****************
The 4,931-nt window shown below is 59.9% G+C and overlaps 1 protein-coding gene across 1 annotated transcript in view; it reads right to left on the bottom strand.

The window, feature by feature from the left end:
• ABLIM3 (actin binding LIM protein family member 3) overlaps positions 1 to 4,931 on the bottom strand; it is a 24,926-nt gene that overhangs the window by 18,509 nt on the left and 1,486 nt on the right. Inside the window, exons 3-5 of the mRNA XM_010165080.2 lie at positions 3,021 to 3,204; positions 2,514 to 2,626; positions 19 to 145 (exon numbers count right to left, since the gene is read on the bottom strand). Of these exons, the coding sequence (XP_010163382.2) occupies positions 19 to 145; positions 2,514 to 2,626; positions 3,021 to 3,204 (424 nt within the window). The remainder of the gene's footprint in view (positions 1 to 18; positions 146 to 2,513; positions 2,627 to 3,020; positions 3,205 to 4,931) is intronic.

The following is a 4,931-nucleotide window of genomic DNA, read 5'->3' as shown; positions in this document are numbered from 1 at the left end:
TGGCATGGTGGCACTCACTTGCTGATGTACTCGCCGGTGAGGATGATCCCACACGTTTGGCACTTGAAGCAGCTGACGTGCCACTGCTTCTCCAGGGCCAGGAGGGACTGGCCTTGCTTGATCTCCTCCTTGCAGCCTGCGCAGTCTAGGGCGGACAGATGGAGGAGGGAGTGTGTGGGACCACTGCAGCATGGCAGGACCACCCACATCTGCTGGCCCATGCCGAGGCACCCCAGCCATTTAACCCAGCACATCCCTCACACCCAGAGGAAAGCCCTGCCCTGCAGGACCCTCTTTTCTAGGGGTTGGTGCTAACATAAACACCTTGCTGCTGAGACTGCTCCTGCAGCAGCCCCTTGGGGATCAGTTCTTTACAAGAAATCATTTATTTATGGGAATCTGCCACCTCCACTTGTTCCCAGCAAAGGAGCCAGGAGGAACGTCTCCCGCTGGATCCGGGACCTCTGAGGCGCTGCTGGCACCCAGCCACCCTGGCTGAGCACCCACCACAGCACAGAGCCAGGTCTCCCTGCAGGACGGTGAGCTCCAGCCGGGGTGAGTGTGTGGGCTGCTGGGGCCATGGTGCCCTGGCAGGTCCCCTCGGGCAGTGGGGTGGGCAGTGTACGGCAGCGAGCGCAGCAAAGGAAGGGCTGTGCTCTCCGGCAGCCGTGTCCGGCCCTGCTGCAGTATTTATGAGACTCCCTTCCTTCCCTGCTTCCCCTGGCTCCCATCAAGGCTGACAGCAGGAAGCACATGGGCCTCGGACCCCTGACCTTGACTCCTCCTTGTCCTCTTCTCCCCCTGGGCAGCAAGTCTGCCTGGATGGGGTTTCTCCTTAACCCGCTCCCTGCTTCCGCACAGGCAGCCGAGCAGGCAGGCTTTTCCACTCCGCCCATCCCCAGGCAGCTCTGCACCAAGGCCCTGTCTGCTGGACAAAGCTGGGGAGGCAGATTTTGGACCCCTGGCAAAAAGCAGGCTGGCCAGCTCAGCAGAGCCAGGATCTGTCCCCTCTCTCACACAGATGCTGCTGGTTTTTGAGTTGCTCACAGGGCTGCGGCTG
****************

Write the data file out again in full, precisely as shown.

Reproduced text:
The 4,931-nt window shown below is 59.9% G+C and overlaps 1 protein-coding gene across 1 annotated transcript in view; it reads right to left on the bottom strand.

The window, feature by feature from the left end:
• ABLIM3 (actin binding LIM protein family member 3) overlaps positions 1 to 4,931 on the bottom strand; it is a 24,926-nt gene that overhangs the window by 18,509 nt on the left and 1,486 nt on the right. Inside the window, exons 3-5 of the mRNA XM_010165080.2 lie at positions 3,021 to 3,204; positions 2,514 to 2,626; positions 19 to 145 (exon numbers count right to left, since the gene is read on the bottom strand). Of these exons, the coding sequence (XP_010163382.2) occupies positions 19 to 145; positions 2,514 to 2,626; positions 3,021 to 3,204 (424 nt within the window). The remainder of the gene's footprint in view (positions 1 to 18; positions 146 to 2,513; positions 2,627 to 3,020; positions 3,205 to 4,931) is intronic.

The following is a 4,931-nucleotide window of genomic DNA, read 5'->3' as shown; positions in this document are numbered from 1 at the left end:
TGGCATGGTGGCACTCACTTGCTGATGTACTCGCCGGTGAGGATGATCCCACACGTTTGGCACTTGAAGCAGCTGACGTGCCACTGCTTCTCCAGGGCCAGGAGGGACTGGCCTTGCTTGATCTCCTCCTTGCAGCCTGCGCAGTCTAGGGCGGACAGATGGAGGAGGGAGTGTGTGGGACCACTGCAGCATGGCAGGACCACCCACATCTGCTGGCCCATGCCGAGGCACCCCAGCCATTTAACCCAGCACATCCCTCACACCCAGAGGAAAGCCCTGCCCTGCAGGACCCTCTTTTCTAGGGGTTGGTGCTAACATAAACACCTTGCTGCTGAGACTGCTCCTGCAGCAGCCCCTTGGGGATCAGTTCTTTACAAGAAATCATTTATTTATGGGAATCTGCCACCTCCACTTGTTCCCAGCAAAGGAGCCAGGAGGAACGTCTCCCGCTGGATCCGGGACCTCTGAGGCGCTGCTGGCACCCAGCCACCCTGGCTGAGCACCCACCACAGCACAGAGCCAGGTCTCCCTGCAGGACGGTGAGCTCCAGCCGGGGTGAGTGTGTGGGCTGCTGGGGCCATGGTGCCCTGGCAGGTCCCCTCGGGCAGTGGGGTGGGCAGTGTACGGCAGCGAGCGCAGCAAAGGAAGGGCTGTGCTCTCCGGCAGCCGTGTCCGGCCCTGCTGCAGTATTTATGAGACTCCCTTCCTTCCCTGCTTCCCCTGGCTCCCATCAAGGCTGACAGCAGGAAGCACATGGGCCTCGGACCCCTGACCTTGACTCCTCCTTGTCCTCTTCTCCCCCTGGGCAGCAAGTCTGCCTGGATGGGGTTTCTCCTTAACCCGCTCCCTGCTTCCGCACAGGCAGCCGAGCAGGCAGGCTTTTCCACTCCGCCCATCCCCAGGCAGCTCTGCACCAAGGCCCTGTCTGCTGGACAAAGCTGGGGAGGCAGATTTTGGACCCCTGGCAAAAAGCAGGCTGGCCAGCTCAGCAGAGCCAGGATCTGTCCCCTCTCTCACACAGATGCTGCTGGTTTTTGAGTTGCTCACAGGGCTGCGGCTG